One question is “What does it take to believe?” You could argue that the blind man believed because of the miracle. The miracle was substantiated by two or more witnesses (the legal requirement for a fact admissible in court) before the Jewish authorities, who wouldn’t believe.
Jesus’ statement gives us a clue:
For judgment I am come into this world, that they which see not might see; and that they which see might be made blind. And some of the Pharisees which were with him heard these words, and said unto him, Are we blind also? Jesus said unto them, If ye were blind, ye should have no sin: but now ye say, We see; therefore your sin remaineth.
Even though the event of this chapter concerns physical sight, Jesus’ statement is about that “seeing” within ourselves that shows us our standing before our Creator. In order to believe, we must accept this sight and live by it. The eye that claims to “see” by some other source than the light of Christ must be made blind before the person is convinced of their true blindness. When we come to know that our temple is foul and desecrated, that our “seeing” has been only deception, we can cry out like blind Bartimaeus saying, “Jesus, thou son of David, have mercy on me.”
Verily, verily, I say unto you, He that entereth not by the door into the sheepfold, but climbeth up some other way, the same is a thief and a robber. But he that entereth in by the door is the shepherd of the sheep. To him the porter openeth; and the sheep hear his voice: and he calleth his own sheep by name, and leadeth them out. And when he putteth forth his own sheep, he goeth before them, and the sheep follow him: for they know his voice. And a stranger will they not follow, but will flee from him: for they know not the voice of strangers. (John 9:39-10:5)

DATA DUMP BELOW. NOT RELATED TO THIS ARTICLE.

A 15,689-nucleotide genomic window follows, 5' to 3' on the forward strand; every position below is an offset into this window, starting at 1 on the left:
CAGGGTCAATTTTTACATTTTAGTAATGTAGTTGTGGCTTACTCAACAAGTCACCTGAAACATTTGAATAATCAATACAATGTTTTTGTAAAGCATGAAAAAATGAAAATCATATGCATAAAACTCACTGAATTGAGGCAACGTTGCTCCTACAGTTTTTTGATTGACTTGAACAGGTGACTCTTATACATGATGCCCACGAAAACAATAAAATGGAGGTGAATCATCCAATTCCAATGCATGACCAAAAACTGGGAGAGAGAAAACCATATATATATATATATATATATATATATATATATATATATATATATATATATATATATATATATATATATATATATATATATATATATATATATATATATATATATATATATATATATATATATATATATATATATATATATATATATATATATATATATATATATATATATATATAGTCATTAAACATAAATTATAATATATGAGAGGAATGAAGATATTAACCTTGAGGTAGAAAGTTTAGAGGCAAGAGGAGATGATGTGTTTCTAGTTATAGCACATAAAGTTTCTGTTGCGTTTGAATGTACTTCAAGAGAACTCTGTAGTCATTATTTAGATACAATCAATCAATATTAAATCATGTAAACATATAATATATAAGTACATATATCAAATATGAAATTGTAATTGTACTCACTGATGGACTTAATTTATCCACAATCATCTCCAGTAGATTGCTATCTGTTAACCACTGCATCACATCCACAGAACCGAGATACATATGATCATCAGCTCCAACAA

In the first chapter, the author of the book of John introduces the Word (i.e. the Voice) in whom is the life that is the light of mankind. This voice, this light, this Word, is Christ the teacher that gives us sight to find our way to God. This voice is both our haven of safety (the sheepfold) and the shepherd who reveals to his sheep the pastures of life. In the following two quotes, an epistle addressed, “A WORD FROM THE LORD TO ALL THE WORLD…” and from a letter to Priest Lampitt [“a deceiver, surfeited and drunk with the earthly spirit” (Vol.1, p.167)], George Fox spells out this process of cleansing and enlightening the temple.
And this light is your teacher, which teacheth you holiness, and teacheth you the fear of the Lord; and this light hating of it will be your condemnation, and then you stumble…the earth must be removed, and the earth must be shaken when the glory of the Lord ariseth. This is witnessed…And if you take heed to that light which will exercise your consciences, it will let you see yourselves…and this light will let you see God; but if your minds go forth, the God of this world cometh in and takes the dominion, and so your minds are blinded, and your understandings darkened…mind the pure light of God within, which will teach every one to know God, (Vol. IV, pp. 28-29)
And this light will teach thee, if thou lovest it, it will teach thee holiness and righteousness, without which none shall see God;…The Lord is coming to teach his people himself…The Lord is opening the eyes of foolish people that they shall see such as bear rule over them…Therefore to the light in you I speak…Your teacher is within you; look not forth; it will teach you lying in bed, going abroad, to shun all occasion of sin and evil. (Journal of George Fox, Nickalls Edition, p. 143)
I will look at the rest of Chapter 10 in the next post.